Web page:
Jane Roe, a 38-old single woman who finds sexual intercourse extremely painful, rediscovered the joy of sex after buying a vibrator at an adult "toy party."
So did a 61-year-old man with erectile dysfunction, who uses sex aids to satisfy his wife. Ditto for the middle-aged couple that claims an assortment of sexual devices restored "trust, dialogue, and understanding" to what had been their crumbling marriage.
Alabama argued that it was crucial that the court affirm states' right to legislate based on ideas of public morality, even when the law arguably encroaches on private, consensual conduct. The state had warned the court that striking down the sex toy ban would open a Pandora's Box of constitutional litigation that could jeopardize prohibitions on gay marriage, adult incest, prostitution, obscenity, bigamy, polygamy, adultery, necrophilia and even some illicit drug statutes.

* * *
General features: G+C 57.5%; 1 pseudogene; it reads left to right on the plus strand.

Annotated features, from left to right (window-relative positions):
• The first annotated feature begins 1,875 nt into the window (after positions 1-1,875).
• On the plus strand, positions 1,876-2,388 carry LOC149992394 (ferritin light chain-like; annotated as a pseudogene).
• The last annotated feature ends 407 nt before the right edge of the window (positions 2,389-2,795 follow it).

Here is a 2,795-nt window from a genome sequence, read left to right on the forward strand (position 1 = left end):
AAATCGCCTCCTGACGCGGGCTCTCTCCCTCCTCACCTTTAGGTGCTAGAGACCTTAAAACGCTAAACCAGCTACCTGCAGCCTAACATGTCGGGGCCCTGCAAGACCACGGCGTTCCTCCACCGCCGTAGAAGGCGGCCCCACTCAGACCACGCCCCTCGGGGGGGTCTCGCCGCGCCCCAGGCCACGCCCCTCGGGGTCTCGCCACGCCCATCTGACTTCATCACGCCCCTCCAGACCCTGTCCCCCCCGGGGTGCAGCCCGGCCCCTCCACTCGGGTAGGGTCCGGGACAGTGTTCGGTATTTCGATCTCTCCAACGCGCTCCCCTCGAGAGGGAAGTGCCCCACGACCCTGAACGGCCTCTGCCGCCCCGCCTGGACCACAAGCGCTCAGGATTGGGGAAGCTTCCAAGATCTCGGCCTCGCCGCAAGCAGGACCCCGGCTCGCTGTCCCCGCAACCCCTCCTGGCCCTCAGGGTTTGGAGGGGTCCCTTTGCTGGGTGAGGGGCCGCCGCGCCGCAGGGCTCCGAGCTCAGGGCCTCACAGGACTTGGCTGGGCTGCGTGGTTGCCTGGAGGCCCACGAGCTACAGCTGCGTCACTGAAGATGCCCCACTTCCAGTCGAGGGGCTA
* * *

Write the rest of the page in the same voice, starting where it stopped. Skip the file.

"The great majority of Americans think the legislature ought to be able to tackle those issues," says Kevin Newsom, Alabama's solicitor general.